Today’s Wonder of the Day was inspired by Mrs. Jacob's Rockstars from MO. Mrs. Jacob's Rockstars Wonders, “Why do the days get shorter in Winter?” Thanks for WONDERing with us, Mrs. Jacob's Rockstars!

Brr! Do you feel that chill in the air? Does it feel like winter where you live? Even though many of us equate dropping temperatures with the start of winter, the season actually kicks off at a slightly different time each year.

For most of us, we look around us for signs of the seasons changing. Frigid temperatures mean winter is here. Warmer days and the appearance of flowers mean spring has arrived. Sunny, hot days signal the start of summer. Cooler days and falling leaves tell us when autumn is near.

For scientists, however, there are specific scientific phenomena that they use to determine the official start of each season. When it comes to winter, that season begins in the Northern Hemisphere on the winter solstice, which is also known as the December solstice. In the Southern Hemisphere, the December solstice is called the summer solstice, since it marks the beginning of summer there.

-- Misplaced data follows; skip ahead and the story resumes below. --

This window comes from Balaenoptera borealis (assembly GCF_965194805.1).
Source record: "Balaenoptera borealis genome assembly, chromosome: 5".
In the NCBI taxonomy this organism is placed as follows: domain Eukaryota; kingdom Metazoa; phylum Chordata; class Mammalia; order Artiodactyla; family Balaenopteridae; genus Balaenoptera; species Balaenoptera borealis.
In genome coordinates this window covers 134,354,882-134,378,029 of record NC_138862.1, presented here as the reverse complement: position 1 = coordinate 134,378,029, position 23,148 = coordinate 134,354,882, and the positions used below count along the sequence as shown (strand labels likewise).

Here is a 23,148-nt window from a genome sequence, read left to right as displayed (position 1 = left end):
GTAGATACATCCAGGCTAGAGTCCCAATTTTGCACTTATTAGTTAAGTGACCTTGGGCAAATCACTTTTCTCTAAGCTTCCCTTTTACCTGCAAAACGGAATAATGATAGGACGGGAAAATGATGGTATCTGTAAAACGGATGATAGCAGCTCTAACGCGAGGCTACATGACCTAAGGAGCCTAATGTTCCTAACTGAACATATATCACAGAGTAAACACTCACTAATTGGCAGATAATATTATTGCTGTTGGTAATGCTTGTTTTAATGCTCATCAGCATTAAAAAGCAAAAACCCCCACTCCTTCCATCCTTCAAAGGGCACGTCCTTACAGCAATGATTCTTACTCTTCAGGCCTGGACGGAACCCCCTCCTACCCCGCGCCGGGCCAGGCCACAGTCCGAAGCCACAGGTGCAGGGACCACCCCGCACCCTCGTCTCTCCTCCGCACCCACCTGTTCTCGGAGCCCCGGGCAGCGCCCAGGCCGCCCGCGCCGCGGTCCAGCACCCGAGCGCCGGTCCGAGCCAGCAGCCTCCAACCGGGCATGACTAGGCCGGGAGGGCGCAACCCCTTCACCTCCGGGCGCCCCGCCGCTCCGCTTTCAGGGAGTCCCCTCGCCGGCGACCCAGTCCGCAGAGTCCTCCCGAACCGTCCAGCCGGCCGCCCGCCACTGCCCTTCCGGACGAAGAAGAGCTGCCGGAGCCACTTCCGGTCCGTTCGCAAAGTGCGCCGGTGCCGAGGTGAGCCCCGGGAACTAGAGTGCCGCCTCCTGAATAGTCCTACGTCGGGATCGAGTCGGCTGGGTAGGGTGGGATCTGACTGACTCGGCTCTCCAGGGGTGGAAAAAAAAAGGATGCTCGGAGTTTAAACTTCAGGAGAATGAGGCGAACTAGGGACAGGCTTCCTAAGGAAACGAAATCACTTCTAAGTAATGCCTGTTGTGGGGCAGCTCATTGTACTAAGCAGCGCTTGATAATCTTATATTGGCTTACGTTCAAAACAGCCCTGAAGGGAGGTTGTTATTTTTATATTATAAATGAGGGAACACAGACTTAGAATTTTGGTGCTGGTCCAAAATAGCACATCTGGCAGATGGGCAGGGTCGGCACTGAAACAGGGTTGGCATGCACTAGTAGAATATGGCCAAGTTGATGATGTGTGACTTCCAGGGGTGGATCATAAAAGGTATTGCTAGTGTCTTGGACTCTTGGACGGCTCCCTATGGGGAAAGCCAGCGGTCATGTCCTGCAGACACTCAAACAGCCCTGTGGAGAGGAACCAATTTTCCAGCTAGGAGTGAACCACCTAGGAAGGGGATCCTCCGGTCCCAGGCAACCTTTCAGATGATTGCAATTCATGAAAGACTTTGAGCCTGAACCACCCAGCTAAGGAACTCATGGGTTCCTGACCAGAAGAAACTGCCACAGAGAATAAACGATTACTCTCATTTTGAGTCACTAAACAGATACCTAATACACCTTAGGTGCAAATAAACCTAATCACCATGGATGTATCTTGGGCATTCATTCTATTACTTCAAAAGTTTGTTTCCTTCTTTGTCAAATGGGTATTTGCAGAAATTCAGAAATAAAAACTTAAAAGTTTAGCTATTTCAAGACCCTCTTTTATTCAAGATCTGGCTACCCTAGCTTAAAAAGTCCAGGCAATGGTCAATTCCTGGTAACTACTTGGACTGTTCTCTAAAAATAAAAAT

The winter solstice marks the point in time when the North Pole is tilted at an angle (23.5 degrees) farthest away from the Sun. Because the exact time when that event occurs can vary depending upon the rotation of the Earth on its axis, the revolution of the Earth around the Sun, and the insertion of leap days into the calendar, the winter solstice occurs sometime between December 20 and December 23 each year.

In general, December 21 or 22 solstices happen more frequently than December 20 or 23 solstices. The next December 20 solstice won't roll around until 2052, and you'll have to live until 2303 to see the next December 23 solstice!

In 2015, the winter solstice will occur on December 22 at 4:49 universal time. If you live in the United States, that means the winter solstice will occur on Monday, December 21 at 11:49pm Eastern Standard Time.

In addition to marking the beginning of winter, the winter solstice marks the shortest day of the year. On the day of the winter solstice, the Northern Hemisphere receives the fewest hours of daylight of any day of the year. On the plus side, each day moving forward will have a little more sunlight. On the negative side, the coldest days of the year are ahead.

After the winter solstice, the amount of daylight each day will gradually increase as the Sun follows a higher and longer path through the southern sky. This occurs for about six months until the summer solstice occurs, at which point the days begin to get shorter again.

Despite increasing daylight each day, it takes a while for oceans to warm up. In addition, the Northern Hemisphere continues to lose more heat than it gains for several more weeks. This is why the coldest temperatures are yet to come after the winter solstice before things begin to heat up toward spring.

Wonder What's Next?

Tomorrow’s Wonder of the Day will take you to one of the coolest places ever!